Which Brokerage is Better for GICs: InvestorLine or Investor’s Edge?

Just because you don’t want to buy stocks does not mean you don’t want to have a discount brokerage account. If you keep a large amount of money in GICs for any reason, a self-directed account can allow you to easily “shop” for the best interest rate by just scanning a list and clicking on your choice. Which may lead you to ask, is Investor’s Edge or InvestorLine better for buying GICs?

Today the Better Brokerage for GICs is Obvious


Some days it’s almost a draw between Investor’s Edge and InvestorLine but not today.

Today, September 23, I could buy a one-year non-redeemable GIC from Home Trust through InvestorLine for 1.96%. The best Investor’s Edge is offering for the same terms and conditions is 1.75% at ICICI Bank Canada.

(Remember that you can not get your money out of a non-redeemable GIC early.)

That’s only a 0.21% difference in rate. But with rates this low every point counts.

Remember the Minimum GIC Investment Requirement at a Brokerage

One thing to remember before opening a brokerage account solely to buy GICs is that you have to have a large pool of capital to make it worthwhile. Generally you will need $25,000 to avoid paying annual service fees to the brokerage.

The minimum purchase requirement for each GIC is also $5,000.

Why Use a Brokerage for GICs?

The advantage of using a brokerage is that you can shop from a long list of various financial institutions offering GICs at varying rates. You can actually watch day by day and see competition and other factors shifting different institutions rates higher (or lower.)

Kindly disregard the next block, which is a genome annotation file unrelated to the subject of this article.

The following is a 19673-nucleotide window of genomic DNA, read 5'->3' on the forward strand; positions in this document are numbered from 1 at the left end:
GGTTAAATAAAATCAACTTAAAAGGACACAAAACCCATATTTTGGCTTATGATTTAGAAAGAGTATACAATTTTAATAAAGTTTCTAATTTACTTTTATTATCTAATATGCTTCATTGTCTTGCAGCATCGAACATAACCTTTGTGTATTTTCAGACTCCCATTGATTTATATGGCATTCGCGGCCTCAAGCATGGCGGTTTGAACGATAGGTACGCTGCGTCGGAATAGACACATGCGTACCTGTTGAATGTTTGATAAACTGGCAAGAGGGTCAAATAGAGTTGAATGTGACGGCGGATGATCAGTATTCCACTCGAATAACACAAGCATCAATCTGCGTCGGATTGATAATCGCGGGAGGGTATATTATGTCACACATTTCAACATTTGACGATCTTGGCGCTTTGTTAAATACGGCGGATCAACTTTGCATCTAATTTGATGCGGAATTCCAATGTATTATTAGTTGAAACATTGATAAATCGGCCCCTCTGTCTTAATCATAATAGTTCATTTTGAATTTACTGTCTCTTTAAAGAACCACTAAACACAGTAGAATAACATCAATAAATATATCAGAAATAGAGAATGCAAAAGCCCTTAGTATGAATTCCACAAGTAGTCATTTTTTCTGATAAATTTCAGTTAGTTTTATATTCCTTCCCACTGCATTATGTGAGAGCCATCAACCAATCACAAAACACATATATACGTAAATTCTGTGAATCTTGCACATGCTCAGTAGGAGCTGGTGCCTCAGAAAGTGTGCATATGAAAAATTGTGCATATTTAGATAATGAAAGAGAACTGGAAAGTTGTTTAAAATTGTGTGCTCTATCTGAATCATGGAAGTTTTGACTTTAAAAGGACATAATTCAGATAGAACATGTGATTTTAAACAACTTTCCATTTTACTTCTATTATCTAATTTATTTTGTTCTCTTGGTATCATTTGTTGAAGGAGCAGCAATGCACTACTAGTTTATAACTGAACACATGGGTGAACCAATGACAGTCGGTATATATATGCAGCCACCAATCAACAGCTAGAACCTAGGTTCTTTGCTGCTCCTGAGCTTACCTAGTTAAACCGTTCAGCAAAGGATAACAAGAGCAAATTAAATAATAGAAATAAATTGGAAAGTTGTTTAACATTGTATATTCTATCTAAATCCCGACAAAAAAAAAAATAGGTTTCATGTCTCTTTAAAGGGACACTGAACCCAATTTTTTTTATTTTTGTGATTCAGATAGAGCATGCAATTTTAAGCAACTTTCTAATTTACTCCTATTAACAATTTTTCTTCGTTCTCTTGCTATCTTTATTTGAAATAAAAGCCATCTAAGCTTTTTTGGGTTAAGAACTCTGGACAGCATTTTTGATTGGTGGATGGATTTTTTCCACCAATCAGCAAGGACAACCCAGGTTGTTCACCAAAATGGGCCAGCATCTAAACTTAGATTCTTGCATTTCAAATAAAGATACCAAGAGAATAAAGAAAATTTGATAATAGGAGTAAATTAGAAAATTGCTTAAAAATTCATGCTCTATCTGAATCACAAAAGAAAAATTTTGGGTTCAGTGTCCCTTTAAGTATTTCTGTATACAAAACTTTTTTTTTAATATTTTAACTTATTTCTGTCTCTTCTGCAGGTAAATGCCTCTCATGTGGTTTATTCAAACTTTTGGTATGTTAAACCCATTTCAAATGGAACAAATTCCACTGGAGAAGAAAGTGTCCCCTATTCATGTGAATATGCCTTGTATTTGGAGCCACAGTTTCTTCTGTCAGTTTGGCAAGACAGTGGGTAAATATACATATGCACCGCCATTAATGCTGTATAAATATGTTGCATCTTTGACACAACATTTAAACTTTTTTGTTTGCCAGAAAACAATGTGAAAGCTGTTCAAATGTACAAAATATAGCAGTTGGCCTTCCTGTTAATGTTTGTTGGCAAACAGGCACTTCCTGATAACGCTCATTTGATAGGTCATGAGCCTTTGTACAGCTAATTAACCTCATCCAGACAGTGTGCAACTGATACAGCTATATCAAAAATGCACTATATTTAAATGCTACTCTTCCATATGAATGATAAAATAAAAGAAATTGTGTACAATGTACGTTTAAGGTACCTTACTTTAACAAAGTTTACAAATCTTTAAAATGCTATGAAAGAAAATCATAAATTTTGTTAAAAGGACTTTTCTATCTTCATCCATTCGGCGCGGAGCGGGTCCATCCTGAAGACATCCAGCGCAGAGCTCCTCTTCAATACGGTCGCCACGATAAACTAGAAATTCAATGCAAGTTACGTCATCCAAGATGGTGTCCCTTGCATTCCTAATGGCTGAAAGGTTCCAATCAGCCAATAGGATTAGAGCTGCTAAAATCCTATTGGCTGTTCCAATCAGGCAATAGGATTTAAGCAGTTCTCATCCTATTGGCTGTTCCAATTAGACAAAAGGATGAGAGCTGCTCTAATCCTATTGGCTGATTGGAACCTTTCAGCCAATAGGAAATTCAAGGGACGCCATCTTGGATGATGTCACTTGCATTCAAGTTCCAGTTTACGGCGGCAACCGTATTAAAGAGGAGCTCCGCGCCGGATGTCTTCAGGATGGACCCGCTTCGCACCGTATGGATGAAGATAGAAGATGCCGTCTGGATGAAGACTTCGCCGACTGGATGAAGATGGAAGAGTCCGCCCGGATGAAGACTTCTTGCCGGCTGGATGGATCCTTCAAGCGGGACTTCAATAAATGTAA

The rates are significantly better than the rates offered directly at a branch of any of the Big 5 Canadian banks. And you don’t have to phone and beg or demand for an extra .25 or .5% each time a GIC comes up for renewal. You just shop the list, pick and pay. (GICs are cashed out into your cash account at maturity. They do not automatically re-invest.)

What Did I Buy Today?

Obviously, I made my purchase today at InvestorLine. Which practically guarantees tomorrow the best rate will rise to 2% or higher. But that’s ok; I have another one maturing in a week and a half.

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Do you use a brokerage for GIC investing or do you prefer to use a Fiscal Agent? Please share your strategy with a comment.

2 thoughts on “Which Brokerage is Better for GICs: InvestorLine or Investor’s Edge?

  1. I came to a similar conclusion when I used Investorline for my grandmother’s GICs. I found it much better to use a discount brokerage account to get mutliple GICs at different institutions (to avoid the $100k cap) than it was to visit branches. And I found that Investorline offered rates that were better than I could get when visiting branches.

    • Your Grandmother and I probably have/had the same investing strategy!

      I’m probably going to open an account at RBC soon; I’ll be quite interested to see what they offer in GICs–some of the trust companies vary quite a bit in the rates they offer.

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